Der Fuhrer: Adolf Hitler On April 20, 1989, one of the world’s most profound leaders, public speakers and war generals was born in Braunau, Austria (Scholtz 417). Hitler rose to become the highest-ranking official of the Nazi Party that was erected in 1920 (Carney 305). His fellow party members knew him a very well spoken man as well as having innate leadership skills (Scholtz 420). At the end of the 1920’s the German people suffered from unemployment, poverty, starvation, and most of all, hope (Robinson 856).
Along with the economical and social collapse of the 1920’s, Germany’s politicians were caught up in petty squabbles and the whole republic was falling apart. Hitler used this opportunity to take power. He would not try and cease power at first; he would use his gift of persuasion (Carney 308). He made promises to restore the republic by stabilizing the economy and giving people back their jobs. This was all he needed for people to vote him in as President of Germany. As president, he did just as he promised, he brought the republic up out of the ashes of the 1920’s and 30’s and rebuilt (Scholtz 423).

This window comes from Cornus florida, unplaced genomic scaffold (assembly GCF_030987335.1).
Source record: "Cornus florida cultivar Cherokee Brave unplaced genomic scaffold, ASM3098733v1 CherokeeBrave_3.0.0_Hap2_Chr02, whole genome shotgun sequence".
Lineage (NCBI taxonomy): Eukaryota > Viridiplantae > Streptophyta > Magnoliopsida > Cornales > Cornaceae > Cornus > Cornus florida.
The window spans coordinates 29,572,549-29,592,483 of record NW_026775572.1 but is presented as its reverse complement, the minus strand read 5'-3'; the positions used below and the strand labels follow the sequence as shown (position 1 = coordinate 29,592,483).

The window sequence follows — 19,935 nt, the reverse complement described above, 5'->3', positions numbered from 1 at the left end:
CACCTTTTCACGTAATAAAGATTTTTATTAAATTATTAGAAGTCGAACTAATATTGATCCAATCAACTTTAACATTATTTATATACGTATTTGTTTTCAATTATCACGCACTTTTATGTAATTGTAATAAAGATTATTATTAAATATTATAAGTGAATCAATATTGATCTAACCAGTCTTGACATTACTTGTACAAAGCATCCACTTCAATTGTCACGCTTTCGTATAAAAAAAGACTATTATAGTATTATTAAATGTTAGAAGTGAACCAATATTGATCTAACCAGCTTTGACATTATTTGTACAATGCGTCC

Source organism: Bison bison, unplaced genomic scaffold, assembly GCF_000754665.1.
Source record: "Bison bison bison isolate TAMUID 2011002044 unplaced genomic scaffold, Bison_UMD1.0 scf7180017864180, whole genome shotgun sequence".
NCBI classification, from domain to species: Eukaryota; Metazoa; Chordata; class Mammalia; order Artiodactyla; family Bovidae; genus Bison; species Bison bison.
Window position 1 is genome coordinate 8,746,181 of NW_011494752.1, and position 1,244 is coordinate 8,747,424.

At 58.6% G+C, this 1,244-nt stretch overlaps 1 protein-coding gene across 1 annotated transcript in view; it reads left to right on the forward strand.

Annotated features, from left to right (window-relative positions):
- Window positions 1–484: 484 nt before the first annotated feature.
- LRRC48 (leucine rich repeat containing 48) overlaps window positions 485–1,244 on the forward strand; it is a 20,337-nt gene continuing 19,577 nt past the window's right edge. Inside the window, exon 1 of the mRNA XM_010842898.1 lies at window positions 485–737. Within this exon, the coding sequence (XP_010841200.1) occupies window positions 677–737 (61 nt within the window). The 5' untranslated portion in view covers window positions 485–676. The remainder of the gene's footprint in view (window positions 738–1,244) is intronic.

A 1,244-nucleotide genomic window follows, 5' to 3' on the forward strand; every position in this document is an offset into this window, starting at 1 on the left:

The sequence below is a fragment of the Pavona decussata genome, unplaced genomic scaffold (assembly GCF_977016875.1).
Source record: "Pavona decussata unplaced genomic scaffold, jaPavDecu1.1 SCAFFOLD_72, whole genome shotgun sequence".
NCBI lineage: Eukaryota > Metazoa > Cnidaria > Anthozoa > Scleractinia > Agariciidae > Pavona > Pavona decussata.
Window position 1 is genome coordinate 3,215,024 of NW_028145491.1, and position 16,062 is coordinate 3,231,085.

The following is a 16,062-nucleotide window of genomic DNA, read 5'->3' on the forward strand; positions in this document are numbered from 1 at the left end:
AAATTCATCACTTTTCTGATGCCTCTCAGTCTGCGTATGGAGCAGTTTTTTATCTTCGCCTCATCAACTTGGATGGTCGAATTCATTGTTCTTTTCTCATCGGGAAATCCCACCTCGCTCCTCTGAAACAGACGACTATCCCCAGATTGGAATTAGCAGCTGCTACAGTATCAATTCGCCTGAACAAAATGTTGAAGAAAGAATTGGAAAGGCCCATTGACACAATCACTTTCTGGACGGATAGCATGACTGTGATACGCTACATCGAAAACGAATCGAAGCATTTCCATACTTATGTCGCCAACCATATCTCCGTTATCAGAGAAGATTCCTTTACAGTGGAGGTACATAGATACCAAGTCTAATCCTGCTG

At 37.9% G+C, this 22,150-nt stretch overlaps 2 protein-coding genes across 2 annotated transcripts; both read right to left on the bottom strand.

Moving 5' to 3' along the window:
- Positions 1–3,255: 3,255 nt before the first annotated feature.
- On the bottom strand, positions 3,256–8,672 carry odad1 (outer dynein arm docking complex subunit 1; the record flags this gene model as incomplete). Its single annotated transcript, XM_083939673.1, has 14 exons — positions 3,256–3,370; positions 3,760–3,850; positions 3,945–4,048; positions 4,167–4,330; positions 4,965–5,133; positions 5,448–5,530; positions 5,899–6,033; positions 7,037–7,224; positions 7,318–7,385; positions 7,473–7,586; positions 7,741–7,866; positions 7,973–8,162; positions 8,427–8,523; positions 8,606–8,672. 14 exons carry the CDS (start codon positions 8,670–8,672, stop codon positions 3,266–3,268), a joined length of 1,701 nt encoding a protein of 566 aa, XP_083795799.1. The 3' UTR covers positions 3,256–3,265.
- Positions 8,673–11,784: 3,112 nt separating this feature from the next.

Don’t waste your time!
Order your assignment!
Little did the people know, Hitler had other plans up his sleeves. Shortly following the elections in 1933, Hitler ordered his secret police to commence their systematic takeover of the Government (Carney 311). He would stop it nothing until the entire country was his. Once Hitler ceased complete control, he would begin to set in motion, one of the worst tragedies to ever befall the earth. It started with simple boycott of Jewish stores and shops (Scholtz 424). He wanted to make it known that Jews were not welcome in his new regime, and they would pay the price if they stayed.
Hitler soon passed the Nuremburg laws, which forbade Jews from owning things pets, cars, nice furniture, expensive clothing, etc (Robinson 867). In 1935, Hitler revealed his plans to begin war against the free world (Scholtz 426). This started a chain of horrifying and deadly events known as World War II. The Jews were soon put into ghettos and then taken to concentration camps where they were to either be executed or worked to death (Robinson 875). Over the course of twelve years, Hitler and his army would destroy over 11 million Jewish lives and leave thousands of others without families.